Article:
Wednesday, May 9, 2012

Gilles Villeneuve: Remembered After 30 Years

Photo Credit: Chris Burdick/

On May 8th, a somber memorial is paid to a man who gave the maple leaf flag a dynamic presentation to the world of motorsports. An life lost in 1982, the 30th anniversary since the death of Gilles Villeneuve recaps the soul of a determined, enthusiastic person who left meant something to Canada.
Born in 1950 in the Southern Quebec town of Richelieu, French-Canadian driver Gilles Villeneuve pursuit into motorsports started with the straight-line action of drag racing at 17 years old. Tiring of drag racing, Villeneuve would quickly obtain a passion for the challenge of corners.

Winning the Formula Atlantic title back-to-back in 1976 (actually collecting both a US as well as Canadian title offered that year) and 1977 season, Gilles Villeneuve's career-making moment was at the 1976 Trois Riviere race. Villeneuve was not only victorious in the legendary Canadian street race, his talent behind the wheel captured the attention of a Formula 1 driver James Hunt (a popular McLaren driver who went on to win the 1976 World Championship). Hunt's McLaren team would offer him a two-year old race car to drive at the British Grand Prix in last year. A race that resulted in an 11th place run, Gilles Villeneuve's was most impressive for how he was able to find lap times as fast as the leaders after the course of the event. Villeneuve would be drafted by the the Ferrari team for the final two races of the 1977 season.

Making the big-time in motorsports with a full grand prix season in 1978, Formula 1 success would not be instant for the Canadian. In the 16-race season, the passionate Villeneuve's scored just 7 points in the first 15 races. A driving personality that quickly won over fans not only in Canada but throughout the racing world, Gilles Villeneuve's hard-charging driving style badly-needed to be complemented with a major Formula 1 success. For the very first Canadian Grand Prix to be held at the Ile Notre Dame circuit in Villeneuve's home province, the Ferrari drive capped the 1978 season with his first-ever Formula 1. The race track would later be named in the honour of Gilles Villeneuve. The victory for Villeneuve proved himself to the racing world with a large Canadian crowd cheering on their first-ever Formula 1 grand prix winner. In 1979 Formula 1 season, Gilles Villeneuve's best grand prix season would include three wins and a second-place finish in Formula 1 driver points to Jody Scheckter by a narrow 4-point margin.

Despite plateauing to the highest heights in Formula 1, he remained a dedicated husband and a father to children Melanie and Jacques. Undoubtedly this relationship kept Gilles Villenueve grounded through what would be some hard times. Into the disastrous 1980 season where the Ferrari team's 312 T5 race car and Flat-12 engine was seriously off the pace. A drastically improved Ferrari Formula 1 car the following would glide Villeneuve to two more grand prix wins at Monaco and Spain.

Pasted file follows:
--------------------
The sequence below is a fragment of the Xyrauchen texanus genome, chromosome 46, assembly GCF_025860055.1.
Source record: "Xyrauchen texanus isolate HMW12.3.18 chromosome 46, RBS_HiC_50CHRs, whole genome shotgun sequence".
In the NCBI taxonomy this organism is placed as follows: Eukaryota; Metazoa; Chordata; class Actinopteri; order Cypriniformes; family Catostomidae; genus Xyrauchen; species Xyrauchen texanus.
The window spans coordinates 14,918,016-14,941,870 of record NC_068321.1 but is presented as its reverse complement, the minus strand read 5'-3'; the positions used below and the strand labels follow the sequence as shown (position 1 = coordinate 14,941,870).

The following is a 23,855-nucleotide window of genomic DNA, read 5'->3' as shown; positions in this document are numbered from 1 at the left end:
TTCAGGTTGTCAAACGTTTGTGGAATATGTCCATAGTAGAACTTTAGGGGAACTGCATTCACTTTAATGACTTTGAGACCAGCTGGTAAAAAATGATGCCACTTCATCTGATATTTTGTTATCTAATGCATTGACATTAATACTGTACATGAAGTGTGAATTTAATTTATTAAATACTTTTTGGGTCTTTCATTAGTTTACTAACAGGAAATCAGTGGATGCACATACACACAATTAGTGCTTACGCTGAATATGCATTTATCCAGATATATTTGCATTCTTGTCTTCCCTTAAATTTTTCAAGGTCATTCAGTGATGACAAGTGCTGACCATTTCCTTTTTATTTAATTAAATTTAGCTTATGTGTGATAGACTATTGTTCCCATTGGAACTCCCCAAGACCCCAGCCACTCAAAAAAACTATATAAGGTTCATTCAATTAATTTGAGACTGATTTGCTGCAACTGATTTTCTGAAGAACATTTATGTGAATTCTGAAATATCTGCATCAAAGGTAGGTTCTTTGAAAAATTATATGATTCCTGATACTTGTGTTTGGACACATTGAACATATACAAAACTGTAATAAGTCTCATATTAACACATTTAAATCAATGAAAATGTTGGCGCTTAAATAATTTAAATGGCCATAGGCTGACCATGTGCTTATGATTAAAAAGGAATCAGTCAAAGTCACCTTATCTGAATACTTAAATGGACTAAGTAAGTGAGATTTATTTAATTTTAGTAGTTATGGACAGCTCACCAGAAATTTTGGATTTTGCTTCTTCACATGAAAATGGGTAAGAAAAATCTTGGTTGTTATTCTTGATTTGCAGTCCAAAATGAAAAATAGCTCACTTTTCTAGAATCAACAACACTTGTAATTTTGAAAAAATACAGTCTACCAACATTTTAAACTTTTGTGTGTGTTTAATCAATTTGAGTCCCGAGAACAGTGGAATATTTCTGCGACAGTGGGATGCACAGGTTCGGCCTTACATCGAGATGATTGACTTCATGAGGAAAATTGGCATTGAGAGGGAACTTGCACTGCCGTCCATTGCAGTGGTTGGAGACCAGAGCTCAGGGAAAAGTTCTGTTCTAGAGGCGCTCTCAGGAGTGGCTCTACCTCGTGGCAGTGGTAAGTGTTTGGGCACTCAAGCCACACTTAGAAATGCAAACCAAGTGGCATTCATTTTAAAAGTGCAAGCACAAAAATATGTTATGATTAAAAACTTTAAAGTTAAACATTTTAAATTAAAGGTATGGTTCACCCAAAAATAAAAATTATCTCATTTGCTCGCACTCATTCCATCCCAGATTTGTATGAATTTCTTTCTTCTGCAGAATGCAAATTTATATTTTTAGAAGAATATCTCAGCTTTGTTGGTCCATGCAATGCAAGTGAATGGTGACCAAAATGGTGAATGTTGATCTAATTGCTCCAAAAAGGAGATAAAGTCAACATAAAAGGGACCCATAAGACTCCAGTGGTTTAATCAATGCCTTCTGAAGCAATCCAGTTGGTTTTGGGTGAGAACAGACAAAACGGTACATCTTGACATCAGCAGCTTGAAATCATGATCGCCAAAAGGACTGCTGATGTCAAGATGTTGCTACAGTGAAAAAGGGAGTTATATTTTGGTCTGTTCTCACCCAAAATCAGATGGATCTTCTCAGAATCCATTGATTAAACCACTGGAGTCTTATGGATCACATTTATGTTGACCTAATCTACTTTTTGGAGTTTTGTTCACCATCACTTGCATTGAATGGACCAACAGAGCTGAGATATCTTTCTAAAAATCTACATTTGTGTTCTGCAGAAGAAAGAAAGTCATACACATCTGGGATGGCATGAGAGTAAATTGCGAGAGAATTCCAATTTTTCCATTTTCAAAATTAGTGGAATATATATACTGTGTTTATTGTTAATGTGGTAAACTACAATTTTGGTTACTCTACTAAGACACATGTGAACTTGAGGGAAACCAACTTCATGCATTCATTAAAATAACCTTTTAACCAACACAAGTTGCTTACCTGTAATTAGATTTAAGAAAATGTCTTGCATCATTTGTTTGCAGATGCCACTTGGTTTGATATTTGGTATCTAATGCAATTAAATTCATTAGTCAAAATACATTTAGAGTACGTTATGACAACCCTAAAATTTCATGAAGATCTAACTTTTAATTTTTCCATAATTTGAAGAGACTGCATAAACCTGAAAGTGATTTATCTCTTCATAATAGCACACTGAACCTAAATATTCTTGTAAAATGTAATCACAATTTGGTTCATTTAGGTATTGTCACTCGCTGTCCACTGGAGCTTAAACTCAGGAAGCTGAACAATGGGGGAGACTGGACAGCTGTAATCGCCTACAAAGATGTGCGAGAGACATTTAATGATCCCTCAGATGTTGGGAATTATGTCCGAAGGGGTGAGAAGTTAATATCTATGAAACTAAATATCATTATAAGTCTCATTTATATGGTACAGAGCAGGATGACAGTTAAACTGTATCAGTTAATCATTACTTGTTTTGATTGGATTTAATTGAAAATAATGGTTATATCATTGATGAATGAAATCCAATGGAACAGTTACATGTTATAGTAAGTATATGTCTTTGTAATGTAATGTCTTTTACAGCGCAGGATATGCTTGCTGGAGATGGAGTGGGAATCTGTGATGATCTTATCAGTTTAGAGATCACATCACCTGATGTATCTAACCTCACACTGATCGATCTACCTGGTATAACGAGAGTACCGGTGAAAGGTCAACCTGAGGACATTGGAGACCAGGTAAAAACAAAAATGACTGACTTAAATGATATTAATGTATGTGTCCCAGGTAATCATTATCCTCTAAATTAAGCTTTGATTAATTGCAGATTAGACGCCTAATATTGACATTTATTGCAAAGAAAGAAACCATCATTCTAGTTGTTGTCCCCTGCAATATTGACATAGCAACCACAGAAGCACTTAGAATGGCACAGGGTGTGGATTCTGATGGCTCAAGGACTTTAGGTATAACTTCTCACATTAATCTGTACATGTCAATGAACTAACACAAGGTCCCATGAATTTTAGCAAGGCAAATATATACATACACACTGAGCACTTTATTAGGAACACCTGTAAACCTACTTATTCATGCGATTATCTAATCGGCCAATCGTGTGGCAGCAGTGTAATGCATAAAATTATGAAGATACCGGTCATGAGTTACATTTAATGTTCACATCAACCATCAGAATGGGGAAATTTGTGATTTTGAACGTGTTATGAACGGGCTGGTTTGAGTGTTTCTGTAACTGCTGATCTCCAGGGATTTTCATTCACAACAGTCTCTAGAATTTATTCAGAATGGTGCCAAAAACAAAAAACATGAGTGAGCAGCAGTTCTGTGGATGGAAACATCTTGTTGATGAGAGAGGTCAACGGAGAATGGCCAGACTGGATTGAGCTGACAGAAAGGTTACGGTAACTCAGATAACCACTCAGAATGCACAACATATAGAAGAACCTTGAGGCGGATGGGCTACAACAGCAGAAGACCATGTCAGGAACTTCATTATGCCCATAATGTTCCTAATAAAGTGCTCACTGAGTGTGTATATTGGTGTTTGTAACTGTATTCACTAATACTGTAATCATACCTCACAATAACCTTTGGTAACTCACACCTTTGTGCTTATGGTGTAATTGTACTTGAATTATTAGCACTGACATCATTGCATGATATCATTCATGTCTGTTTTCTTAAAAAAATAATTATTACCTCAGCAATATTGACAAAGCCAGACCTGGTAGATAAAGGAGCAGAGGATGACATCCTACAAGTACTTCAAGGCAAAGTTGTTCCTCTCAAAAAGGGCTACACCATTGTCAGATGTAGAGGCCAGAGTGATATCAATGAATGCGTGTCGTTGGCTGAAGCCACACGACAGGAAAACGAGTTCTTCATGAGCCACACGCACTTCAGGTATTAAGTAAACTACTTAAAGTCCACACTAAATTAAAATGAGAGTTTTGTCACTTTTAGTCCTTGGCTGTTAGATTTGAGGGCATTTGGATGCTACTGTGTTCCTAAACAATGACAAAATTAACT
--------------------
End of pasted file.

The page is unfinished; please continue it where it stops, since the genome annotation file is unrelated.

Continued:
As the driver and team regained winning form, the 1982 Formula 1 season was poised for a revival to the form of 1979. At the 1982 San Marino Grand Prix, a potential win was foiled by Villeneuve's teammate Didier Pironi in what was a very controversial pass. While Pironi's move was perfectly legal, there existed an informal agreement within the Ferrari team that a team car should not attempt to pass the other teammate on track. The relationship between Pironi and Villeneuve was turbulent heading into the Belgium Grand Prix.

It was qualifying for the Belgium Grand Prix on the Spa-Francochamps circuit that Gilles Villeneuve would spend his last moments of life. A high-speed collision between Villeneuve's Ferrari and the March of Jochen Mass occurred violently tearing apart the race car as it went airborne. A crash so horrible, Villeneuve's helmet was thrown off his head. As fellow race competitors and doctors rushed to the scene of the crash, the Canadian racer's severe injuries would be fatal. On May 8th, 1982 at 9:12 PM local time in Belgium, Gilles Villeneuve was lost to the most tragic element of a sport he loved so much.

Known to most of the world as a six-time grand prix winner, Gilles Villeneuve became an idolized figure for Canadian open wheel racers who emerged in greater number through the decades following the Ferrari Formula 1 driver's lead. One of those campaigning drivers in the 1990s was the son of Gilles Villeneuve. Jacques Villeneuve's triumphs at the Indy 500 as well as the IndyCar World Series in 1995 and eventually a 1997 Formula 1 World Championship also rewarded his pioneering father's legacy. The son of Gilles Villeneuve retains the most meaningful, most honest connection to a man many Canadians see as a legend.
In the 30 years since the passing of Gilles Villeneuve, we reflect on the life of the Canadian auto racer lost way too soon in numerous ways. While some of us honour the athlete as a great citizen who has given a nation a unique sense of pride, other see the French-Canadian drivers as someone more empowering. Gilles Villeneuve's love and desire towards a desire achievement personifies what others in motorsports, in sports and even in the complex lives we all inhabit. On figurative race courses, we all seek to travel quicker down the straights, take the nearest corner with extra control, lead the way for what would be a popular, celebrated victory. The life of Gilles Villeneuve made him a winner on every stretch.

The following video from Italy's Rai TV is coverage of Jacques Villeneuve connecting with the #12 Ferrari 312 T4 driven during his father's most successful 1979 season in Formula 1. In tribute to his father, Jacques Villeneuve turned laps in the classic race machine around Ferrari's Fiorano test track.

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